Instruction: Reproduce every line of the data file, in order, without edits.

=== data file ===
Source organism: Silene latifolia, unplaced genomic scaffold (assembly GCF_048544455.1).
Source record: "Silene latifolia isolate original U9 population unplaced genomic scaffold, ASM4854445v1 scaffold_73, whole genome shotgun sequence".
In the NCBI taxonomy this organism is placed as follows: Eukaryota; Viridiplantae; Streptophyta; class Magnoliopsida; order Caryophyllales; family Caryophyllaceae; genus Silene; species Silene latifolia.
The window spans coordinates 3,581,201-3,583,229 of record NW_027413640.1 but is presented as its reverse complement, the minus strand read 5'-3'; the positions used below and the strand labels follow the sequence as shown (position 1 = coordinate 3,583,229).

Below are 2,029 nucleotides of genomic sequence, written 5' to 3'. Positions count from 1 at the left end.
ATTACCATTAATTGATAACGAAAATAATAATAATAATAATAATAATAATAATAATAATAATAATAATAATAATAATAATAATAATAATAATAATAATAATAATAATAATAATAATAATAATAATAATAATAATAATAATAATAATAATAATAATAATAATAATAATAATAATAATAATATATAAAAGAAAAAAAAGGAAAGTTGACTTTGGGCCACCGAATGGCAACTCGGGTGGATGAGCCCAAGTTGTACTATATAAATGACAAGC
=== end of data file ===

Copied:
Source organism: Silene latifolia, unplaced genomic scaffold (assembly GCF_048544455.1).
Source record: "Silene latifolia isolate original U9 population unplaced genomic scaffold, ASM4854445v1 scaffold_73, whole genome shotgun sequence".
In the NCBI taxonomy this organism is placed as follows: Eukaryota; Viridiplantae; Streptophyta; class Magnoliopsida; order Caryophyllales; family Caryophyllaceae; genus Silene; species Silene latifolia.
The window spans coordinates 3,581,201-3,583,229 of record NW_027413640.1 but is presented as its reverse complement, the minus strand read 5'-3'; the positions used below and the strand labels follow the sequence as shown (position 1 = coordinate 3,583,229).

Below are 2,029 nucleotides of genomic sequence, written 5' to 3'. Positions count from 1 at the left end.
ATTACCATTAATTGATAACGAAAATAATAATAATAATAATAATAATAATAATAATAATAATAATAATAATAATAATAATAATAATAATAATAATAATAATAATAATAATAATAATAATAATAATAATAATAATAATAATAATAATAATAATAATAATAATAATAATAATAATAATAATATATAAAAGAAAAAAAAGGAAAGTTGACTTTGGGCCACCGAATGGCAACTCGGGTGGATGAGCCCAAGTTGTACTATATAAATGACAAGC